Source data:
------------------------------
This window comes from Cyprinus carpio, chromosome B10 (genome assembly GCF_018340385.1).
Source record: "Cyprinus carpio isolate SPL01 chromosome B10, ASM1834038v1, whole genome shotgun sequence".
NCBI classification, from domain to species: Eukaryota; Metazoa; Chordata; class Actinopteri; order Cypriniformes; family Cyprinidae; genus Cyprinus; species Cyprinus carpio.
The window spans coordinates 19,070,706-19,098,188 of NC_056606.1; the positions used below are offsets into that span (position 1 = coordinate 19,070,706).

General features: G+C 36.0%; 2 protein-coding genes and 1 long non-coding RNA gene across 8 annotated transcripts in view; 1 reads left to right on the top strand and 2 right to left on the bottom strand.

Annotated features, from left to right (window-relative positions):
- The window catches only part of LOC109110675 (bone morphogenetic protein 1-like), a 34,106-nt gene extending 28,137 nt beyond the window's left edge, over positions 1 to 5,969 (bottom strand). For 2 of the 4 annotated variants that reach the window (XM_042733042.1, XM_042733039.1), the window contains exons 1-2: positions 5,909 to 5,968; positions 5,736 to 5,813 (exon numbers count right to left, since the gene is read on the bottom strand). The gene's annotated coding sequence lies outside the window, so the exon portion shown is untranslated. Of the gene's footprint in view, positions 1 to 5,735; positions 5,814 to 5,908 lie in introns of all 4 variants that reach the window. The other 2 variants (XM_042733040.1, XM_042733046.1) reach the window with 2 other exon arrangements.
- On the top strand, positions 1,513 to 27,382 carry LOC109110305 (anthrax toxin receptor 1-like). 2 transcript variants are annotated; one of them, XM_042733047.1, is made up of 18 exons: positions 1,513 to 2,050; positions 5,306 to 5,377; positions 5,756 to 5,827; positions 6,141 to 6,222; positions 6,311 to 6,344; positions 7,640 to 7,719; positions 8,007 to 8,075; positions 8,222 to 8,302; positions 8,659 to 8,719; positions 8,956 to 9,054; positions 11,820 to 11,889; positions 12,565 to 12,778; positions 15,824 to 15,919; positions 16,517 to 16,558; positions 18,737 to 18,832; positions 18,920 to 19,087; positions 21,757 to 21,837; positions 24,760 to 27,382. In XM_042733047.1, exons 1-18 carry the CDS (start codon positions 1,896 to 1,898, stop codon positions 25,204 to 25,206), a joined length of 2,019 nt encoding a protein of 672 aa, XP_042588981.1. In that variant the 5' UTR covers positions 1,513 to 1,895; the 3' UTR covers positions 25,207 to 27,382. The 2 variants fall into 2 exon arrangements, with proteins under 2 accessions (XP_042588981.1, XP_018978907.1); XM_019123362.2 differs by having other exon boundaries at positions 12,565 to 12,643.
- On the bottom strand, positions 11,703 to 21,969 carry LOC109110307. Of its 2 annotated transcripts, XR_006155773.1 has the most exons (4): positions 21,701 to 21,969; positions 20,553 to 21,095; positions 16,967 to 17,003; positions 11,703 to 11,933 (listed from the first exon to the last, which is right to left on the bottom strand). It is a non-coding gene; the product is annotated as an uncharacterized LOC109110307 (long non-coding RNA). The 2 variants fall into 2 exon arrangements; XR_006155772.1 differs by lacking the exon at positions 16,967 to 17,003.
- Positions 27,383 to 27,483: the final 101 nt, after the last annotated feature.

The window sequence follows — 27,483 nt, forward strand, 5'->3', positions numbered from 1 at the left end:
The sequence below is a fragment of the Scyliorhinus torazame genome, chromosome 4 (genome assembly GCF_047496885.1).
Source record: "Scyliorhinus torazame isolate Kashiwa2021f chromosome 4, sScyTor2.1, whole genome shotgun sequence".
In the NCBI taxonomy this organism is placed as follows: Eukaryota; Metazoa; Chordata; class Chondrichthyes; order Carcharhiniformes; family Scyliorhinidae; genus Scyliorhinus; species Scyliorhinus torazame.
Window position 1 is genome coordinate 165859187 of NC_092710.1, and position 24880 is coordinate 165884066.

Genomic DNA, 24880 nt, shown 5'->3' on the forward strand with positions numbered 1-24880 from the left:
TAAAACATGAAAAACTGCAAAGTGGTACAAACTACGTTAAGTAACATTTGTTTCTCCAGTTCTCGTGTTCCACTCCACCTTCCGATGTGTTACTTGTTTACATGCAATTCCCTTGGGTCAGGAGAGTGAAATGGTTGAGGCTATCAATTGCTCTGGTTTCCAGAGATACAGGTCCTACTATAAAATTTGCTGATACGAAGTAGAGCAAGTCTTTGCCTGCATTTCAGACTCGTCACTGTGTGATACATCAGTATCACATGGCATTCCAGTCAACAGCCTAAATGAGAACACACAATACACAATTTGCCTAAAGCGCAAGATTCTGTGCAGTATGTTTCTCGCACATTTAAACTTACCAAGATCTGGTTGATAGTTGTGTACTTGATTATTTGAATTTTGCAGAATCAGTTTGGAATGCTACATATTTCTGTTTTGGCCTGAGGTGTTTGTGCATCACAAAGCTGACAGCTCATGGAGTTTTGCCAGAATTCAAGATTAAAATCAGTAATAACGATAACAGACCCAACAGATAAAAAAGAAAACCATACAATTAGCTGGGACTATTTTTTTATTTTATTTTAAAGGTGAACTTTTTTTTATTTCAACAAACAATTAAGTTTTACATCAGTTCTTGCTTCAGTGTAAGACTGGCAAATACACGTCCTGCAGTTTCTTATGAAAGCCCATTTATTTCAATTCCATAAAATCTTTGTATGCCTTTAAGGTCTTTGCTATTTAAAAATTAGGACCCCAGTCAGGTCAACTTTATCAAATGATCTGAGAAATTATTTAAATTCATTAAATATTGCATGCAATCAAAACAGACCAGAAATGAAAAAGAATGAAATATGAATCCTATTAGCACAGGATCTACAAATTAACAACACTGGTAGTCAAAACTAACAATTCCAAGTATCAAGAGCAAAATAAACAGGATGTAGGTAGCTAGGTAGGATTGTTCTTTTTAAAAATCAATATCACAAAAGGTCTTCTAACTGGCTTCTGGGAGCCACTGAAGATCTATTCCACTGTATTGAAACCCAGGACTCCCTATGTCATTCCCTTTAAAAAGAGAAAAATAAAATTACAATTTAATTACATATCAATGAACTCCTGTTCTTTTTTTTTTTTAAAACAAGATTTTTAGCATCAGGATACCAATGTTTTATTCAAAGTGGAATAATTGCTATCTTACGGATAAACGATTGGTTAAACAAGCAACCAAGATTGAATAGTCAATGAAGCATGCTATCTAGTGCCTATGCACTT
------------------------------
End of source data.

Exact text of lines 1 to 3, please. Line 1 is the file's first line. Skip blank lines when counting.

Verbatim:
This window comes from Cyprinus carpio, chromosome B10 (genome assembly GCF_018340385.1).
Source record: "Cyprinus carpio isolate SPL01 chromosome B10, ASM1834038v1, whole genome shotgun sequence".
NCBI classification, from domain to species: Eukaryota; Metazoa; Chordata; class Actinopteri; order Cypriniformes; family Cyprinidae; genus Cyprinus; species Cyprinus carpio.